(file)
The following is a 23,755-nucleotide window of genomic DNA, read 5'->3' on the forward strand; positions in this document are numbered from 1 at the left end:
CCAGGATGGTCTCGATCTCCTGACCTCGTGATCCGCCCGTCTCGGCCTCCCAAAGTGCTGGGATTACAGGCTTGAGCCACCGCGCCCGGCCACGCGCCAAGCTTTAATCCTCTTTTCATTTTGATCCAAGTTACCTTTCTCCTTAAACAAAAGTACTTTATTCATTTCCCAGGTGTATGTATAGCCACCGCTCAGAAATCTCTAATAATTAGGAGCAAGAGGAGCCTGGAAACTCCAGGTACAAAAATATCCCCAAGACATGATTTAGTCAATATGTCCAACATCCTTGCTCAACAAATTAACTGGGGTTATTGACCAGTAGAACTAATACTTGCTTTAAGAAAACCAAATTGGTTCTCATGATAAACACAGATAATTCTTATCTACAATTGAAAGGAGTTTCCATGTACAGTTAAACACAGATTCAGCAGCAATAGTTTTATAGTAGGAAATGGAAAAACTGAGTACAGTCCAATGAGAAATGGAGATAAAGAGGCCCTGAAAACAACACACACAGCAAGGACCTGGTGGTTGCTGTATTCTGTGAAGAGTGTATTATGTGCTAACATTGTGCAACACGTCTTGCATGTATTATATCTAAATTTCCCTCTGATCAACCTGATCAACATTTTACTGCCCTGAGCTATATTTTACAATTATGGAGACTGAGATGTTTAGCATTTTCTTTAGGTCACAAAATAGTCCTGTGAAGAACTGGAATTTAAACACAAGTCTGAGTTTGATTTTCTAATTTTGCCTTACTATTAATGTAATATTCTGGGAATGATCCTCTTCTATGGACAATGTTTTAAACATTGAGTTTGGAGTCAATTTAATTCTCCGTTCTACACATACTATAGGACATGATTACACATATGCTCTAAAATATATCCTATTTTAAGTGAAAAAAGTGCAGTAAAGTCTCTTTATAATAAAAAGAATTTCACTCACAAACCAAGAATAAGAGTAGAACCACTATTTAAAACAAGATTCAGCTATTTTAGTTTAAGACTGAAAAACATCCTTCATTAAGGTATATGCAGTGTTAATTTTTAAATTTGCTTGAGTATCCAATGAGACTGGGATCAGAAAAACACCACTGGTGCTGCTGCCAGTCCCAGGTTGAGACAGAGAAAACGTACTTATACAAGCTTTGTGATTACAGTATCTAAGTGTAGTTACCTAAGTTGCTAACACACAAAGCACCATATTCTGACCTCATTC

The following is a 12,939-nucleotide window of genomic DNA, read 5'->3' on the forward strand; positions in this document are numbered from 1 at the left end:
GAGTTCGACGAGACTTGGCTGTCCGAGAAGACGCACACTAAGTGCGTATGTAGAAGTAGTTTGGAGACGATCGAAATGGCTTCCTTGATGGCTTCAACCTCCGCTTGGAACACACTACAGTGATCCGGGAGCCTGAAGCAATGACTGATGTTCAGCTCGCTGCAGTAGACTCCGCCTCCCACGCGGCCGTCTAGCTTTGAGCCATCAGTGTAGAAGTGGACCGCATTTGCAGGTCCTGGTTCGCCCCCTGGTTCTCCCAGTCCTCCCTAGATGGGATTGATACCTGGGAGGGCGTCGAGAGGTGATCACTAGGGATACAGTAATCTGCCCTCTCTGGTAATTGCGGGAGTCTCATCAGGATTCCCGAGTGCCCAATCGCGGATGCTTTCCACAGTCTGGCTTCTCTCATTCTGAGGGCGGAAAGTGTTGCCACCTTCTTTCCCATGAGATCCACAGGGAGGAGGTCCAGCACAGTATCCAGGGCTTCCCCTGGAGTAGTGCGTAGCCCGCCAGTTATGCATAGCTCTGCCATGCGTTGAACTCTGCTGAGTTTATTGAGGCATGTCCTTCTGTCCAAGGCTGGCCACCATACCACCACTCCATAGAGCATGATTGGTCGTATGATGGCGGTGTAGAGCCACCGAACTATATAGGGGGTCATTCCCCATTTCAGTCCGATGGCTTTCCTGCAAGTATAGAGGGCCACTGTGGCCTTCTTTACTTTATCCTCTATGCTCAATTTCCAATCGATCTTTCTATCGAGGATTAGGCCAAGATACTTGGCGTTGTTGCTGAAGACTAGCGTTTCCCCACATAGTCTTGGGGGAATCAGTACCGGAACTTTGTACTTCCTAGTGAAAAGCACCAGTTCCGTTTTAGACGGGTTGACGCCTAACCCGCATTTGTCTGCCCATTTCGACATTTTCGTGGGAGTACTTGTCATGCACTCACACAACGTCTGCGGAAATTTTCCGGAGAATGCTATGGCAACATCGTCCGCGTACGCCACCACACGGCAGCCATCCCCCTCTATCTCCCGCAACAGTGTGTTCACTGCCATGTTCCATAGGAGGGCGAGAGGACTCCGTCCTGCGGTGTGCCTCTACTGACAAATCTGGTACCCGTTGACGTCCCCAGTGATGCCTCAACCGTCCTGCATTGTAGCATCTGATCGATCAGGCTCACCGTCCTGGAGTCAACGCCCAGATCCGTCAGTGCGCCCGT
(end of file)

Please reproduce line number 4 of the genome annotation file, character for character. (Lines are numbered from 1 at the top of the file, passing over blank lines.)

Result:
GAGTTCGACGAGACTTGGCTGTCCGAGAAGACGCACACTAAGTGCGTATGTAGAAGTAGTTTGGAGACGATCGAAATGGCTTCCTTGATGGCTTCAACCTCCGCTTGGAACACACTACAGTGATCCGGGAGCCTGAAGCAATGACTGATGTTCAGCTCGCTGCAGTAGACTCCGCCTCCCACGCGGCCGTCTAGCTTTGAGCCATCAGTGTAGAAGTGGACCGCATTTGCAGGTCCTGGTTCGCCCCCTGGTTCTCCCAGTCCTCCCTAGATGGGATTGATACCTGGGAGGGCGTCGAGAGGTGATCACTAGGGATACAGTAATCTGCCCTCTCTGGTAATTGCGGGAGTCTCATCAGGATTCCCGAGTGCCCAATCGCGGATGCTTTCCACAGTCTGGCTTCTCTCATTCTGAGGGCGGAAAGTGTTGCCACCTTCTTTCCCATGAGATCCACAGGGAGGAGGTCCAGCACAGTATCCAGGGCTTCCCCTGGAGTAGTGCGTAGCCCGCCAGTTATGCATAGCTCTGCCATGCGTTGAACTCTGCTGAGTTTATTGAGGCATGTCCTTCTGTCCAAGGCTGGCCACCATACCACCACTCCATAGAGCATGATTGGTCGTATGATGGCGGTGTAGAGCCACCGAACTATATAGGGGGTCATTCCCCATTTCAGTCCGATGGCTTTCCTGCAAGTATAGAGGGCCACTGTGGCCTTCTTTACTTTATCCTCTATGCTCAATTTCCAATCGATCTTTCTATCGAGGATTAGGCCAAGATACTTGGCGTTGTTGCTGAAGACTAGCGTTTCCCCACATAGTCTTGGGGGAATCAGTACCGGAACTTTGTACTTCCTAGTGAAAAGCACCAGTTCCGTTTTAGACGGGTTGACGCCTAACCCGCATTTGTCTGCCCATTTCGACATTTTCGTGGGAGTACTTGTCATGCACTCACACAACGTCTGCGGAAATTTTCCGGAGAATGCTATGGCAACATCGTCCGCGTACGCCACCACACGGCAGCCATCCCCCTCTATCTCCCGCAACAGTGTGTTCACTGCCATGTTCCATAGGAGGGCGAGAGGACTCCGTCCTGCGGTGTGCCTCTACTGACAAATCTGGTACCCGTTGACGTCCCCAGTGATGCCTCAACCGTCCTGCATTGTAGCATCTGATCGATCAGGCTCACCGTCCTGGAGTCAACGCCCAGATCCGTCAGTGCGCCCGT